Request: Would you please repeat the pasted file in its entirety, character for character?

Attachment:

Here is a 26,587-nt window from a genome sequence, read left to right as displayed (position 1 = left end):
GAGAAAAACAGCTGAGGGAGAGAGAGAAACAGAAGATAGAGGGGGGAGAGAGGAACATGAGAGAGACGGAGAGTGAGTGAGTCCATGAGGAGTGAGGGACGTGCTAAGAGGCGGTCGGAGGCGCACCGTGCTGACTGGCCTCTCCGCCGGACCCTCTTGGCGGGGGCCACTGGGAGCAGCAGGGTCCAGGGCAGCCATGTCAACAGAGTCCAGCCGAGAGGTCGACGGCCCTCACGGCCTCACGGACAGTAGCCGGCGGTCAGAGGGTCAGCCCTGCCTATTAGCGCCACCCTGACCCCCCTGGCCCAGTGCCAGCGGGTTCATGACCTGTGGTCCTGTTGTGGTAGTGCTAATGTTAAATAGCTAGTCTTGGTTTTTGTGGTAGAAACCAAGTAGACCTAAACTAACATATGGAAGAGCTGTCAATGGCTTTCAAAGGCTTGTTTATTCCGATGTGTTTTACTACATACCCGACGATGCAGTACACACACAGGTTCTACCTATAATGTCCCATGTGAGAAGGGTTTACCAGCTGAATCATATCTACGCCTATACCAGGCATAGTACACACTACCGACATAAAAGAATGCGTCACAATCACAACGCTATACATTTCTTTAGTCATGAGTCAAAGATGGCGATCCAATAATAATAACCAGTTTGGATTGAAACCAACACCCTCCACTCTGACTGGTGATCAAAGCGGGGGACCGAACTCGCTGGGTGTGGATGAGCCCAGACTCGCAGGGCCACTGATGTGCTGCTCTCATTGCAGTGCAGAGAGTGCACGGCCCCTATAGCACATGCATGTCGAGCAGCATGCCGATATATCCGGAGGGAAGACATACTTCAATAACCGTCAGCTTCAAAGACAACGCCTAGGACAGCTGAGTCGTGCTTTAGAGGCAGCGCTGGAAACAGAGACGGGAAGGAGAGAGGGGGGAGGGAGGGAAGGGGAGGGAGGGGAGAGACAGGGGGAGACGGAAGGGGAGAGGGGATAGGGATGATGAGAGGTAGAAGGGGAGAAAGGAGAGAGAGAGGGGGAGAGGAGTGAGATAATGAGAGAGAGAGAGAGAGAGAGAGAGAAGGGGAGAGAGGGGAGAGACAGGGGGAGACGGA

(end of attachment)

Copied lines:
Here is a 26,587-nt window from a genome sequence, read left to right as displayed (position 1 = left end):
GAGAAAAACAGCTGAGGGAGAGAGAGAAACAGAAGATAGAGGGGGGAGAGAGGAACATGAGAGAGACGGAGAGTGAGTGAGTCCATGAGGAGTGAGGGACGTGCTAAGAGGCGGTCGGAGGCGCACCGTGCTGACTGGCCTCTCCGCCGGACCCTCTTGGCGGGGGCCACTGGGAGCAGCAGGGTCCAGGGCAGCCATGTCAACAGAGTCCAGCCGAGAGGTCGACGGCCCTCACGGCCTCACGGACAGTAGCCGGCGGTCAGAGGGTCAGCCCTGCCTATTAGCGCCACCCTGACCCCCCTGGCCCAGTGCCAGCGGGTTCATGACCTGTGGTCCTGTTGTGGTAGTGCTAATGTTAAATAGCTAGTCTTGGTTTTTGTGGTAGAAACCAAGTAGACCTAAACTAACATATGGAAGAGCTGTCAATGGCTTTCAAAGGCTTGTTTATTCCGATGTGTTTTACTACATACCCGACGATGCAGTACACACACAGGTTCTACCTATAATGTCCCATGTGAGAAGGGTTTACCAGCTGAATCATATCTACGCCTATACCAGGCATAGTACACACTACCGACATAAAAGAATGCGTCACAATCACAACGCTATACATTTCTTTAGTCATGAGTCAAAGATGGCGATCCAATAATAATAACCAGTTTGGATTGAAACCAACACCCTCCACTCTGACTGGTGATCAAAGCGGGGGACCGAACTCGCTGGGTGTGGATGAGCCCAGACTCGCAGGGCCACTGATGTGCTGCTCTCATTGCAGTGCAGAGAGTGCACGGCCCCTATAGCACATGCATGTCGAGCAGCATGCCGATATATCCGGAGGGAAGACATACTTCAATAACCGTCAGCTTCAAAGACAACGCCTAGGACAGCTGAGTCGTGCTTTAGAGGCAGCGCTGGAAACAGAGACGGGAAGGAGAGAGGGGGGAGGGAGGGAAGGGGAGGGAGGGGAGAGACAGGGGGAGACGGAAGGGGAGAGGGGATAGGGATGATGAGAGGTAGAAGGGGAGAAAGGAGAGAGAGAGGGGGAGAGGAGTGAGATAATGAGAGAGAGAGAGAGAGAGAGAGAGAAGGGGAGAGAGGGGAGAGACAGGGGGAGACGGA